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theodicy

[thee-od-uh-see] /θiˈɒd ə si/
noun, plural theodicies.
1.
a vindication of the divine attributes, particularly holiness and justice, in establishing or allowing the existence of physical and moral evil.
Origin
1790-1800
1790-1800; theo- + Greek dík(ē) justice + -y3, modeled on French théodicée, a coinage of Leibniz
Related forms
theodicean, adjective
Dictionary.com Unabridged
Based on the Random House Dictionary, © Random House, Inc. 2014.
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Examples from the web for theodicy
  • The philosopher discusses inequality and secular theodicy.
  • And on the theodicy question religion will ultimately fall.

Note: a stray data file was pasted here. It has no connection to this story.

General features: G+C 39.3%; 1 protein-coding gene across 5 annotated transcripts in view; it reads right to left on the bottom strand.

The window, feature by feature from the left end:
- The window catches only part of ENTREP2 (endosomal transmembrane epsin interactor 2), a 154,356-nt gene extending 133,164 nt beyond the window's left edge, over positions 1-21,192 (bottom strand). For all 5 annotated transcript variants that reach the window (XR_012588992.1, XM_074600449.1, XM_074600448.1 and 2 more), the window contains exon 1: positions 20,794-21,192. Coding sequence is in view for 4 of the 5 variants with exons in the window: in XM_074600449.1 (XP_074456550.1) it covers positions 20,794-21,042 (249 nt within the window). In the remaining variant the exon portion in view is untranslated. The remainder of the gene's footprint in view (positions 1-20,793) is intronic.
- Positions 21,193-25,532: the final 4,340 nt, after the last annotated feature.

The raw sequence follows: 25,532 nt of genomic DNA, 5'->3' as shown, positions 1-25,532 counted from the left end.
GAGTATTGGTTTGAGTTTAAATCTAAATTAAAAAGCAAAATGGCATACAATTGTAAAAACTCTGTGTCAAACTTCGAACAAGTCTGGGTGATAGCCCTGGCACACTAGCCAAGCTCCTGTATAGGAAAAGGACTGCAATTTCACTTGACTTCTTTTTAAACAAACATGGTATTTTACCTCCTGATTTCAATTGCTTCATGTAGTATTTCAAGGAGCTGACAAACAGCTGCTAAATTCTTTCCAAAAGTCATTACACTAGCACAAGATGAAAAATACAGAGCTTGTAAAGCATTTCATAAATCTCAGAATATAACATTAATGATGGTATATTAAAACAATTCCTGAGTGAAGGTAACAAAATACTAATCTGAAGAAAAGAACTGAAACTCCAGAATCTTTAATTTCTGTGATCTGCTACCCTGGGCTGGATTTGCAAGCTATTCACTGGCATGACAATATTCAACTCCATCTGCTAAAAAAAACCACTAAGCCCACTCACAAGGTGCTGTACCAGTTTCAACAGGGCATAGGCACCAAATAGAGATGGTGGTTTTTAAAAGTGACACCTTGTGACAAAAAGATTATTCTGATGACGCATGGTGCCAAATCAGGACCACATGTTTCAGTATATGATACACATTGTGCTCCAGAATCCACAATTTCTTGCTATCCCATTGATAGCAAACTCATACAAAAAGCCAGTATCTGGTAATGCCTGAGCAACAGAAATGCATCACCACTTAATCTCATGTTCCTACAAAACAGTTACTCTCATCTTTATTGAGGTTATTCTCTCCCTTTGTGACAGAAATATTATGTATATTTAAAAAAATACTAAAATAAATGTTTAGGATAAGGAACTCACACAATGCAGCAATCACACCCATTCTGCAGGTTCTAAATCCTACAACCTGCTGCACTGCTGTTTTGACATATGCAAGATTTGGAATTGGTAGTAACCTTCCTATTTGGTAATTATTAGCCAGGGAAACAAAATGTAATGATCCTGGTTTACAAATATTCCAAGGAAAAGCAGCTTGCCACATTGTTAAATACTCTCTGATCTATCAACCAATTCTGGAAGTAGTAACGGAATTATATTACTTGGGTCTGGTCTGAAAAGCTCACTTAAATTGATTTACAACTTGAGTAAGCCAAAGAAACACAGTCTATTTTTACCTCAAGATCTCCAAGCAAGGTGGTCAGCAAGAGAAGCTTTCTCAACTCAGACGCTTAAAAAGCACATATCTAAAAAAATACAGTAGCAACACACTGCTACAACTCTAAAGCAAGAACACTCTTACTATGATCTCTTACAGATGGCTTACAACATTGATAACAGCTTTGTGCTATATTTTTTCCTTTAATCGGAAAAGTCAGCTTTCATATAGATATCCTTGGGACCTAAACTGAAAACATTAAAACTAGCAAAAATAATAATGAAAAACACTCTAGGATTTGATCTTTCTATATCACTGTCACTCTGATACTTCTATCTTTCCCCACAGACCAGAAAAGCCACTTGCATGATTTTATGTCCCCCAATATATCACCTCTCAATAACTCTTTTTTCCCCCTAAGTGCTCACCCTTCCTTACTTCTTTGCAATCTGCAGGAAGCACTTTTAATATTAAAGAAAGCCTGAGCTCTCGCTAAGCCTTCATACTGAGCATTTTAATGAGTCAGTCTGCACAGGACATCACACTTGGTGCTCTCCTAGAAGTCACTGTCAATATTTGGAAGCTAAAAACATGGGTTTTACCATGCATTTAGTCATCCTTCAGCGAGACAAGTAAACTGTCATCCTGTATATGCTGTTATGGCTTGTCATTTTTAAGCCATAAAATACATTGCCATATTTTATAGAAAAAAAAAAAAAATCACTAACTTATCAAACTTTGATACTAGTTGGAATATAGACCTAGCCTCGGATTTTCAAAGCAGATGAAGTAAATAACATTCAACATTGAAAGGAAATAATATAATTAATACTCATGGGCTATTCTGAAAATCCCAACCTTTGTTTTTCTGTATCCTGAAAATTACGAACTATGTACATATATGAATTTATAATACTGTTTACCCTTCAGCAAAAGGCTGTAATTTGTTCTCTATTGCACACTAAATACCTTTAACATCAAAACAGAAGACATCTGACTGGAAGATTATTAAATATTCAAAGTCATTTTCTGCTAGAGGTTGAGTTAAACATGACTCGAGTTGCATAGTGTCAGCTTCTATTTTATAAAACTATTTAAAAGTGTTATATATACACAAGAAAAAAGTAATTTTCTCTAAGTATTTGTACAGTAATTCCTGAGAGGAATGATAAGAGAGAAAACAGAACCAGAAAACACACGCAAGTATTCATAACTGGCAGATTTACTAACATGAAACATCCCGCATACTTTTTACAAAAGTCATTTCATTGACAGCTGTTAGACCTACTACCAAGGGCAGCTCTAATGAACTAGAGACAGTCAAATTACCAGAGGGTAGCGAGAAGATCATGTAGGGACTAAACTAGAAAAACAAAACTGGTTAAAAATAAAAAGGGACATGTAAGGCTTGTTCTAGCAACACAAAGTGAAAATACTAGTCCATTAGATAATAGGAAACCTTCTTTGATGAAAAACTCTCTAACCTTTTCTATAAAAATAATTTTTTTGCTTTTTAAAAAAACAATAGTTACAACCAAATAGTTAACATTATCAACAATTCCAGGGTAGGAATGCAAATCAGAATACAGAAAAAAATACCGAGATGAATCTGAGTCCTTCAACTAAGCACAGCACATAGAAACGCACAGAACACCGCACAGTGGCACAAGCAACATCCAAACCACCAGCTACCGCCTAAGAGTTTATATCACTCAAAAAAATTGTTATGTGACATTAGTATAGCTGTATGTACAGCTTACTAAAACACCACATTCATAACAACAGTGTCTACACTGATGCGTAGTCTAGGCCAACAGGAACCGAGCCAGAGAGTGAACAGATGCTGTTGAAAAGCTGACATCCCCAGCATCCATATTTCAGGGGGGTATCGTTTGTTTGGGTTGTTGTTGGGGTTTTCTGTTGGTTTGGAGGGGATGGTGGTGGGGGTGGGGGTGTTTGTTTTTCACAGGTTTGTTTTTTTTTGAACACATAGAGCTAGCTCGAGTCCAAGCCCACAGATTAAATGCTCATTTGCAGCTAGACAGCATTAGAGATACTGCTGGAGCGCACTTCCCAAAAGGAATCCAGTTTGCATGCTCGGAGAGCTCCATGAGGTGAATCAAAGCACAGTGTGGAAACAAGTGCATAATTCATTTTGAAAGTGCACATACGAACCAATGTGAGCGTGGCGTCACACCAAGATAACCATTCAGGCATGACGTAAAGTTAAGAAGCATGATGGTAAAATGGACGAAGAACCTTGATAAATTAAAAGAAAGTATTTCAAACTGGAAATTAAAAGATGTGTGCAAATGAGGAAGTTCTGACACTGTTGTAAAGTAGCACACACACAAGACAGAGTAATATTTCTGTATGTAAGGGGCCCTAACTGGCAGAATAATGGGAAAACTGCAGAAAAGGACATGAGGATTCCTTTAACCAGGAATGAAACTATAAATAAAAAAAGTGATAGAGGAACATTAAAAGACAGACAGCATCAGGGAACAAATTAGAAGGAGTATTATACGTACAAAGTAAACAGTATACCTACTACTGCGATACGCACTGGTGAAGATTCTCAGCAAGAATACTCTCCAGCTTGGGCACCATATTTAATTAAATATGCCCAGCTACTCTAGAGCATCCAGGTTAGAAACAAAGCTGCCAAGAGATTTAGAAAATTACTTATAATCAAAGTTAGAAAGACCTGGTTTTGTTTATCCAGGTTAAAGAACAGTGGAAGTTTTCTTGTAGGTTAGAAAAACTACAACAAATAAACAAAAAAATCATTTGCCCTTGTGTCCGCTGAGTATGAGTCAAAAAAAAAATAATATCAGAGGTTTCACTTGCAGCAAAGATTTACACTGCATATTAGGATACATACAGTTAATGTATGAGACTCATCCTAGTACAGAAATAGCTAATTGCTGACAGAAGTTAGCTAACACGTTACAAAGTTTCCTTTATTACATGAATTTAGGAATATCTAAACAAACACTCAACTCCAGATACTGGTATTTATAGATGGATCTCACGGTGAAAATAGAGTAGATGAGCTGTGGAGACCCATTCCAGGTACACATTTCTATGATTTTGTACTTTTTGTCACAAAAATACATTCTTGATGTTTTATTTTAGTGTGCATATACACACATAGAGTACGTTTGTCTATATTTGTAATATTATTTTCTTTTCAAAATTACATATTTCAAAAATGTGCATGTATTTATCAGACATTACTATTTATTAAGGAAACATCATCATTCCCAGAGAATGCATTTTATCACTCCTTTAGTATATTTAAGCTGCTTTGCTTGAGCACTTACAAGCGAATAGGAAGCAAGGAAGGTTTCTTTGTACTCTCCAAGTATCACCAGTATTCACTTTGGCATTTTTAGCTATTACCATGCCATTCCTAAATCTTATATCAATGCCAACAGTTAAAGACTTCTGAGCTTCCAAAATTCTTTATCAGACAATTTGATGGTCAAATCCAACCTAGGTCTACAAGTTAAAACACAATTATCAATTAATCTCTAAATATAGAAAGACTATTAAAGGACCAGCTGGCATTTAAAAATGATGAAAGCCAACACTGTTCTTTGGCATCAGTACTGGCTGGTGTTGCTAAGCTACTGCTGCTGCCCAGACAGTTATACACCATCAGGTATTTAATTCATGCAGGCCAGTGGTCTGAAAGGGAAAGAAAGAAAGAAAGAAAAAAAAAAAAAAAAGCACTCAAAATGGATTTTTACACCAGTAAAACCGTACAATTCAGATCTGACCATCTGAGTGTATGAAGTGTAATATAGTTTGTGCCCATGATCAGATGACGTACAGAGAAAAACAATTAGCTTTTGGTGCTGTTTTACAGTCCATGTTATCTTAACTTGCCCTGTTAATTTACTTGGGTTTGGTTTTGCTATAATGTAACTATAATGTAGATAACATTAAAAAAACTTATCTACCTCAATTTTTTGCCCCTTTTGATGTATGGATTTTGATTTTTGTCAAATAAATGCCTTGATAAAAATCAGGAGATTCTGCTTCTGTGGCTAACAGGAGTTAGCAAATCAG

• Antique and abstract it may be, but thinking about theodicy still has the power to change lives.
  • It will become apparent in the chapters that follow that my use of theodicy is intentionally broad.
British Dictionary definitions for theodicy

theodicy

/θɪˈɒdɪsɪ/
noun (pl) -cies
1.
the branch of theology concerned with defending the attributes of God against objections resulting from physical and moral evil
Derived Forms
theodicean, adjective
Word Origin
C18: coined by Leibnitz in French as théodicée, from theo- + Greek dikē justice
Collins English Dictionary - Complete & Unabridged 2012 Digital Edition
© William Collins Sons & Co. Ltd. 1979, 1986 © HarperCollins
Publishers 1998, 2000, 2003, 2005, 2006, 2007, 2009, 2012
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Word Origin and History for theodicy
n.

1799, from French théodicée, title of a work by Leibniz, from Greek theos "god" (see Thea) + dike "judgment, justice, usage, custom" (cognate with Latin dicere "to show, tell;" see diction).

Online Etymology Dictionary, © 2010 Douglas Harper
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